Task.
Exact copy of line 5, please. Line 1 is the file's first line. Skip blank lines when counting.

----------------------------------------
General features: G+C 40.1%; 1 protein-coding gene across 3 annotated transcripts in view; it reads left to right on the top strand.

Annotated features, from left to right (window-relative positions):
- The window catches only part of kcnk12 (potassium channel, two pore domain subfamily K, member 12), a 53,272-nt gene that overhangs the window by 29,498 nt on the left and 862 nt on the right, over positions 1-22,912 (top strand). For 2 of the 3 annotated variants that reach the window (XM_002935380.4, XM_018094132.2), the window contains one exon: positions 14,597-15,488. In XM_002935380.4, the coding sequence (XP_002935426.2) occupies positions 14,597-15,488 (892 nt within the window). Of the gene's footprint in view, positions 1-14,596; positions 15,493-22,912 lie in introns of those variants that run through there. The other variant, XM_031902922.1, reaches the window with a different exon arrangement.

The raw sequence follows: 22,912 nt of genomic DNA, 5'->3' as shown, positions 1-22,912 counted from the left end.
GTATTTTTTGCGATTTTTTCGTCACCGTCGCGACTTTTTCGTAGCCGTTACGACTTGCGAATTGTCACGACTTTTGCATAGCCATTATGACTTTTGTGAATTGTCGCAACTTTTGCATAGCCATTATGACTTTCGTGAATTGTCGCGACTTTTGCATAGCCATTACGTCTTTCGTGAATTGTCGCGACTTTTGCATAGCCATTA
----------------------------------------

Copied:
GTATTTTTTGCGATTTTTTCGTCACCGTCGCGACTTTTTCGTAGCCGTTACGACTTGCGAATTGTCACGACTTTTGCATAGCCATTATGACTTTTGTGAATTGTCGCAACTTTTGCATAGCCATTATGACTTTCGTGAATTGTCGCGACTTTTGCATAGCCATTACGTCTTTCGTGAATTGTCGCGACTTTTGCATAGCCATTA